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Hockey at school: Toronto students put on skates for the first-time during Phys. Ed. class

By: Logan Lockhart | Sports Journalism Student, Centennial College

In the spring of 2019, Steve Whitaker went to work at Toronto’s Baycrest Public School knowing his physical education program would provide a once in a lifetime opportunity for his students because on that day, they spent time at a hockey rink, and not in a small gymnasium.

Whitaker is the founder of the Sport Wellness and Achievement Network (SWAN), which has given kids in high-priority Toronto neighbourhoods aged 5-13 the opportunity to participate in sports after school since 2016.

But it became more than that on select days in the spring of 2019 when students at Baycrest Public School, Flemington Public School, and Lawrence Heights Middle School were exposed to ice hockey during school hours.

A day of hockey for the students wouldn’t be possible however, without the support of local hockey organizations — one of which being the Greater Toronto Hockey League (GTHL).

“Through SWAN and through managing to make connections with the GTHL, we had GTHL coaches come out for our last skating day,” said Whitaker. “We participated in the GTHL rookie camp program. We got bussed up to The Pond at Downsview Park for eight weeks and the kids got equipment that they can use, and if they registered for house league programs, they can keep their equipment. It was huge for all of (the kids) ”

Despite focusing on all sports and physical education activities, Whitaker highlights the impact that hockey had on the kids as a major achievement of the program in its short history.

“Baycrest Public School is right next door to Baycrest Arena, and it was frustrating to me that there was this open ice time all day during the winter months that wasn’t being used, and our kids, by and large, have never really skated, even though they live two minutes away from the rink,” said Whitaker.

“What we started doing was collecting skates and helmets, and now we have just about enough for the whole school, so we can start having a winter learn-to-skate program. We got to reach 25 kids that would never otherwise get such an opportunity.”

Reaching 25 individuals who had not played hockey prior to participating in SWAN was a proud moment for Whitaker, but he still knew there was more work to do.

“Obviously there were way more kids that we could have potentially accessed,” Whitaker stated. “So, we had got some funding from the GTHL, who were going to provide coaches, and also (Canadian Tire’s) Jumpstart to provide some extra helmets and equipment.”

SWAN’s Baycrest coordinator, Ackisha Williams, attended the hockey sessions with the students at Downsview Park, and watched as several kids progressed so quickly after never experiencing the sport prior to those days.

“A number of the kids came with no experience having been on ice at all, and not only did they learn to skate, but they also learned to play hockey,” Williams said. “It was really impactful for a lot of kids who otherwise wouldn’t have had that opportunity. Even if they didn’t necessarily like the game of hockey, they appreciated the ability to be able to learn to skate.”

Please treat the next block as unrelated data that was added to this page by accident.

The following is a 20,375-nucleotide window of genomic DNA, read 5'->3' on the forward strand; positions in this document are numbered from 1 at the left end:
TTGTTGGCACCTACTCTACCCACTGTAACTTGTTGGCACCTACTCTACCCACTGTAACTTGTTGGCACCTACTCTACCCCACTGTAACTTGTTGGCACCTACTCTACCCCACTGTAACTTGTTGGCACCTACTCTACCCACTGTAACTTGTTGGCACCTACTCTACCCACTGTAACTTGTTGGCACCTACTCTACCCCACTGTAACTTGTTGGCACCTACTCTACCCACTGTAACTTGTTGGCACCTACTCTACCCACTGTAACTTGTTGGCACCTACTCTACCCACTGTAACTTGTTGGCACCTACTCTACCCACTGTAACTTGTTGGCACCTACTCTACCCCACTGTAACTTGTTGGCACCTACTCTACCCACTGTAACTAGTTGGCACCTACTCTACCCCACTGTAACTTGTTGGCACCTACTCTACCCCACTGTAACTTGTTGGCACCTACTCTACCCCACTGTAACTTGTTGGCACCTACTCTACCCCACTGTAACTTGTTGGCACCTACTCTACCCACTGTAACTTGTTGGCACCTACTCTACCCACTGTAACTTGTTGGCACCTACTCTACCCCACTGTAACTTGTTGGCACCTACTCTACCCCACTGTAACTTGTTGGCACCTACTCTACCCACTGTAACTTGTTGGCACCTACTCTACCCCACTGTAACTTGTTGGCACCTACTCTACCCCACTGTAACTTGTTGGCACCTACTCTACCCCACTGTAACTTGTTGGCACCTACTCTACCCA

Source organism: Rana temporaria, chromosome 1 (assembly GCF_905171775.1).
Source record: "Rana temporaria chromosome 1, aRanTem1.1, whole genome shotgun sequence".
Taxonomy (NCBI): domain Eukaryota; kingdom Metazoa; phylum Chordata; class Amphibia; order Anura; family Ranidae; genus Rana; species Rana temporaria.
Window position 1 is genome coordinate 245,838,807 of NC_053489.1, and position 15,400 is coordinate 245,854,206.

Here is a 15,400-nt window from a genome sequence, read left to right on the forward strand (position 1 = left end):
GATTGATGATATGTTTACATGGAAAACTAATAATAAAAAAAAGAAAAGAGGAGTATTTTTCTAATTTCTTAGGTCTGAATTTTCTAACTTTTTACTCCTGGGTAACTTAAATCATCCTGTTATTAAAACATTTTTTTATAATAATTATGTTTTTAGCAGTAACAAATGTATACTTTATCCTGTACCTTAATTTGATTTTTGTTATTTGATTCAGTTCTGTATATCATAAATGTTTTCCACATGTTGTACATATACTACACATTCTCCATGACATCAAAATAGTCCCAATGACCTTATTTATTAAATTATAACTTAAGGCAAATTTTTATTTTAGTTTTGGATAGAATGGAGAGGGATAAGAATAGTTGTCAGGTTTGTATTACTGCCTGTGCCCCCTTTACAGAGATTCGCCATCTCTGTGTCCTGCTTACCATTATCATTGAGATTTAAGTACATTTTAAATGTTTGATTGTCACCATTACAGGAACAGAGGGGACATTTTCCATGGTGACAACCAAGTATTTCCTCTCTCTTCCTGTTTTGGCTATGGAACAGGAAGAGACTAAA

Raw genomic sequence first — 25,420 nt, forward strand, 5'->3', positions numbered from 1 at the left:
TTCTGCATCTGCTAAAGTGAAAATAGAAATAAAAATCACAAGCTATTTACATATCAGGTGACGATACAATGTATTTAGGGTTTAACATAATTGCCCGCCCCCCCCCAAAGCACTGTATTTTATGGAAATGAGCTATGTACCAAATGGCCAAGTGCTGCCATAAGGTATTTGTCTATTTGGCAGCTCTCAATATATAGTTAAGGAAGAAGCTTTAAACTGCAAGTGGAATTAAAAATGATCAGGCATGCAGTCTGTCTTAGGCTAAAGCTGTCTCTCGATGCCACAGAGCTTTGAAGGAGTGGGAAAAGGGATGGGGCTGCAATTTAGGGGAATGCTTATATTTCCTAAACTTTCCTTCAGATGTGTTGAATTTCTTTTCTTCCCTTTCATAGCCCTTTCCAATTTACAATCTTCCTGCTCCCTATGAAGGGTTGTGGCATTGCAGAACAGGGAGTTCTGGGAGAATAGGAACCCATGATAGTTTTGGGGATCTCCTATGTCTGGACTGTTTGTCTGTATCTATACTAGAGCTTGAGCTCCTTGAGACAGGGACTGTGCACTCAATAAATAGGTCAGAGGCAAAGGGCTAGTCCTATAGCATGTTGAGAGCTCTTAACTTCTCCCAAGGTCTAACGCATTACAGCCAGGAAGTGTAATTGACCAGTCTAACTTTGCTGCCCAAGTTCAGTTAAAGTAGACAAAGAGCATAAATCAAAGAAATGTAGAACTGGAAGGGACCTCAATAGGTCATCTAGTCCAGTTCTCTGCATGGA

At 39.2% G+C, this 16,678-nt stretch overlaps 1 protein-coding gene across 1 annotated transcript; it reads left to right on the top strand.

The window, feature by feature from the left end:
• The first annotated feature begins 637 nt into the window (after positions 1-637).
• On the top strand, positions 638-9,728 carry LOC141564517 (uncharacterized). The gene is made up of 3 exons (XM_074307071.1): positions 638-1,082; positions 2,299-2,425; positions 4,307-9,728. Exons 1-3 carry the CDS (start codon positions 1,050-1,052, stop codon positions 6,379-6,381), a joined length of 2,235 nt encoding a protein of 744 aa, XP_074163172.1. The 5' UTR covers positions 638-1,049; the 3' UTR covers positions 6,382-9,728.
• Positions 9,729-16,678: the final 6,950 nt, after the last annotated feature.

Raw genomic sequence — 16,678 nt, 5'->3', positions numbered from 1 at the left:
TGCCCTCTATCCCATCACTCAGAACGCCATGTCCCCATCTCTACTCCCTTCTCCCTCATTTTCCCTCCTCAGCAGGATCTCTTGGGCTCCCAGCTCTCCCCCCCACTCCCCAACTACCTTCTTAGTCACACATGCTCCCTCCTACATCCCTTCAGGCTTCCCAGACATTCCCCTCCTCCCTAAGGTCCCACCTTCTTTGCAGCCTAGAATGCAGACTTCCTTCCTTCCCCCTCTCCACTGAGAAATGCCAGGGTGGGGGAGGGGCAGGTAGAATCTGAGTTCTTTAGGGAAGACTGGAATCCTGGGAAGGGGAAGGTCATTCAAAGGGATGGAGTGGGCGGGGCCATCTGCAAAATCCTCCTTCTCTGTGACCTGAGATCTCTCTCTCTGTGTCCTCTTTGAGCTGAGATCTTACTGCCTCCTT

The GTHL’s involvement in managing the sessions stood out to Williams as one of the many positives of the eight-week program.

“I especially liked the management that occurred because they really emphasize discipline,” Williams stated. “I found the kids really gravitated to that because of the delivery. It really helped them to understand the transitional skills that can be acquired in a game such as hockey, that can then be transferred to other aspects of life.”

Amid the ongoing COVID-19 pandemic, the next step in making hockey a true SWAN success was forced to be postponed.

Whitaker had planned to get the GTHL coaches to the school’s closest arena, Baycrest Arena, and have them introduce the fundamentals of the game to all students on a school day during teaching hours.

Every elementary school student is required to take Phys Ed., and because of that, Whitaker knew his program was going to make an impact on all the students at his school.

“It was going to be part of our Phys. Ed program,” said Whitaker. “That way we can reach all the kids in our school. They would each have an hour or hour and a half, once a week, for eight weeks (on the ice).

“That was shaping up to be a really exciting program as well,” Whitaker stated. “We just hope that there’s going to be a point here where we can get back to making that happen.”

The plan has remained intact for SWAN, but the timeline on when the students can get back on the ice during school hours is dictated by the speed of the virus. Despite that, seeing students in Toronto’s elementary schools play hockey again continues to be a priority for Williams.

“Even with COVID-19, we were able to still maintain our relationships with four or five organizations,” said Williams. “The moment that we’re able to (play hockey), we’re going to do it.”

Ice hockey is not traditionally part of a typical physical education program at any given public school. Without SWAN’s future plans and the GTHL’s involvement in them, the sport will become accessible to as many students as possible.

“The whole point was to make ice skating part of the curriculum,” said Williams. “It wouldn’t just be available to a select few students, but rather be opened up to all the students.”


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